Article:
That was everyone comment as we were announcing our improvised last minute one-week trip to the beautiful yet little known Sultanate of Oman.
Located on the southeast corner of the Arabian Peninsula, the peaceful Sultanate of Oman has only recently opened its doors to tourism… and is perhaps the best kept secret of the Gulf region.
Landing at the Muscat International Airport, we paid around 20 Rial each (approx. 40 euros) to get our visas stamped on our passports. Outside, a driver wearing a long white dishdasha and a kuma (traditional Omani hat) was waiting for us in a tinted luxury vehicle…a BMW serie 7!
Yep, it did not take long before we plunged into the atmosphere of Oman: an intriguing blend of modern wealth and ancient tradition.
As we were heading to our hotel (The Chedi), it hit us: Oman has a totally different feel to Dubai and Abu Dhabi (UAE). No skyscrapers or flashy architecture here! We will learn later that it is actually due to a height limitation and a uniformed colour code commanded by the ruling Sultan.
Surrounded by dramatic volcanic mountains and bordering the Gulf of Oman, Muscat (Oman’s capital) is a calm and authentic Arabian city with blindingly white buildings and domed structures.
Our top list of things to do to get a snapshot of what Oman has to offer:
We had a great last minute deal to stayed at the luxurious Chedi Hotel & Spa Muscat, nestled between the Hajar Mountains and the Arabian Gulf.
Designed in the style of traditional Omani architecture, this exclusive beach resort was simple yet sleek. The service was outstanding and the room tastefully decorated. We really enjoyed our stay here. Activities and food are quite expensive if you stay in the hotel though!
Just before venturing in the boundless desert, we stopped at a tyre shop to release the tyre pressure (and later reinflate them fully when we heading back).
What followed was a thrilling dune drive in a 4WD.
Varying from deep red to a rich golden colour, the rolling sand dunes stretched to as far as the eye can see. Beautiful!
The desert is occupied by Bedouins, who generally lives along the oasis near the desert border.
We were welcomed into a Bedouin tent where Omani coffee and dates were served.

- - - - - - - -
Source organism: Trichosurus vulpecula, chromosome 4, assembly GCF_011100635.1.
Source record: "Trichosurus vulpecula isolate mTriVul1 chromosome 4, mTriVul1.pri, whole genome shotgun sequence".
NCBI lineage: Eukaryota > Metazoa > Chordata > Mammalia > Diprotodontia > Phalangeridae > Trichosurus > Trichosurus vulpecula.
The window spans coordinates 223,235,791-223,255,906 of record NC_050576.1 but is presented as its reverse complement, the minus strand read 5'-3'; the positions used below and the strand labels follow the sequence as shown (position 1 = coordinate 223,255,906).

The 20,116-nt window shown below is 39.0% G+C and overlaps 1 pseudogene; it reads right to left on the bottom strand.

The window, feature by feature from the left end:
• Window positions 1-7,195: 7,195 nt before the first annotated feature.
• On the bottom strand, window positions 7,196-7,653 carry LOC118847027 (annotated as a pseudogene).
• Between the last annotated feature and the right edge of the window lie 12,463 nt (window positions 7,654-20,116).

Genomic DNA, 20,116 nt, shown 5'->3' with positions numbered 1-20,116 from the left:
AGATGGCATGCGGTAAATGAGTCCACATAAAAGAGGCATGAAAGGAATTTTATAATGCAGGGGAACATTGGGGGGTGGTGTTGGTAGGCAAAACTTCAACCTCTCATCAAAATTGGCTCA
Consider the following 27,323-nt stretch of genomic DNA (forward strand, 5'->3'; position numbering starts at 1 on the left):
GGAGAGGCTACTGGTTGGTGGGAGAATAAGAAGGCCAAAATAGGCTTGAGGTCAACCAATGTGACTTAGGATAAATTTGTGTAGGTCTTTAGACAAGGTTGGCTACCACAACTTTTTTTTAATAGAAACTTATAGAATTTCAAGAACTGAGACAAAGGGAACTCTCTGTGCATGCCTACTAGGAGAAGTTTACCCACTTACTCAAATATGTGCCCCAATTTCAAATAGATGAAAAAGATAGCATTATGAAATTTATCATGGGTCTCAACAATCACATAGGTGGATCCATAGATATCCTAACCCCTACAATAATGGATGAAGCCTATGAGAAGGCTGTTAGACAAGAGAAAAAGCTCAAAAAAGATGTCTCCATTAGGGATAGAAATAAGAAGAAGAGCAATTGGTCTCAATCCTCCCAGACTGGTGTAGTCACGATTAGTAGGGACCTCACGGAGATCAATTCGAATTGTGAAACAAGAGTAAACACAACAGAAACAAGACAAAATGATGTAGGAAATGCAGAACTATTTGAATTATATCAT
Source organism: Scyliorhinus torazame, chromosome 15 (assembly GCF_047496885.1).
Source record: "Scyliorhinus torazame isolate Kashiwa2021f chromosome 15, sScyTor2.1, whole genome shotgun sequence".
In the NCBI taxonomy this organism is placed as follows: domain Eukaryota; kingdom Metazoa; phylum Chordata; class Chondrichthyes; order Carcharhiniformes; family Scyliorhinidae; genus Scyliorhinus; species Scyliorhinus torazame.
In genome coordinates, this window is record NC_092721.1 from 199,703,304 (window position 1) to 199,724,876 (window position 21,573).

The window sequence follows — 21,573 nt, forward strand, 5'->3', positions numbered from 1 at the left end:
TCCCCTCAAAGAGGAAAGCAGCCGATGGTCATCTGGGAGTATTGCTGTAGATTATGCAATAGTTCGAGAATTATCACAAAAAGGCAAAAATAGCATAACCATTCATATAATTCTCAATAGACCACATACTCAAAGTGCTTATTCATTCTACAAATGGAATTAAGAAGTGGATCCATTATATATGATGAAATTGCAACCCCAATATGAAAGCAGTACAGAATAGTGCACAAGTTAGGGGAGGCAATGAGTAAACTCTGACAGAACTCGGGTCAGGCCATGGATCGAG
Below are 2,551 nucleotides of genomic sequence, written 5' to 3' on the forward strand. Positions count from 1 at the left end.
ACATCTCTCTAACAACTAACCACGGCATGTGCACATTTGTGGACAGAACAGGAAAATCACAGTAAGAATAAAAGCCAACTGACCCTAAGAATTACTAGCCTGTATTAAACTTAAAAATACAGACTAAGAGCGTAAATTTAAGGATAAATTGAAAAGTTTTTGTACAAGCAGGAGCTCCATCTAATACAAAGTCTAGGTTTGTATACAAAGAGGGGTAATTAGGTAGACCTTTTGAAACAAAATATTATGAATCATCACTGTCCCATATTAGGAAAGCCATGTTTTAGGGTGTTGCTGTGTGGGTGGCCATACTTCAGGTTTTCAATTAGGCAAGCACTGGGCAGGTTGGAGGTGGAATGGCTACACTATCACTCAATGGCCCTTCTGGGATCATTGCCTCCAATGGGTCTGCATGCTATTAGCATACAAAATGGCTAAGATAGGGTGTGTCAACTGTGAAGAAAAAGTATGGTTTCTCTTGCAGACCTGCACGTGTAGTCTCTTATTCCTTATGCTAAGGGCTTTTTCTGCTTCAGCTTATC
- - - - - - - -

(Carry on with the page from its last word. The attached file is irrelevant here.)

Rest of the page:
Wadi Bani Khalib
Rocks, rocks and more rocks, turquoise spring water, endless date palm trees. The incredible Wadis (‘Wadi’ means ‘dry river bed’) are an absolute must-see of Oman.
Relaxing in the lush green oasis of Wadi Bani Khalid was simply amazing. Just perfect since we were about to pass out from heat exhaustion! Over 40 degrees at this time of year (we travelled there in late May).
We also had the chance to experience the latest pampering craze…fish pedicure, except it was free and in the wild. As we put our feet in the water, little black fish came over to eat the dead skin off our feet. Tickling guaranteed!
Home to a huge variety of marine life, the coastal waters of Oman are untouched paradise.
We therefore decided to take a day trip to scuba dive and snorkel around the Daymaniyat Islands.
Underwater, we enjoyed beautiful coral reefs and an abundant marine life including turtles, sting rays, and plenty of multicolour fish.
The main architectural sights are forts, forts and…fortresses.
We discovered Old Muscat, dominated by Al Jalali and Al Mirani, two medieval forts (used to protect Muscat from intruders) and home to the Sultan’s Palace.
We strolled around the Corniche stretching beautifully along the harbour.
We explored the covered alleyways of the old traditional Muttrah Souk.
This market is a labyrinth of stalls full of spices, perfumes, hand-woven textiles, countless pieces of Omani silver and other authentic Arabic products like frankincense (incense burners).
We marvelled at the view of the opulent Sultan Qaboos Grand Mosque, that can accommodate up to 20,000 worshippers and is home to the largest hand-made carpet in the world.
A few Omani facts that surprised us…
- Zanzibar was once Oman’s capital and residence to the sultans.
- Oman offers extraordinary hospitality: the Omani people are exceptionally warm and friendly.
- Small budget travelers may have a tough time here. Going almost anywhere involves driving. Most of Oman travel is done with tours, hiring taxis, or booking a rental car. Plus restaurants in hotels (which are mainly sea-side resorts and world-class hotels) are quite pricey as well.
- The Sultanate of Oman is ruled by Sultan Qaboos, who came to power in 1970 after murdering his father.
- Sultan Qaboos is well-respected in the region as a peacemaker and is credited with modernising and opening up Oman as a tourist destination. In 1970 Oman had only 5 km of tarmac roads!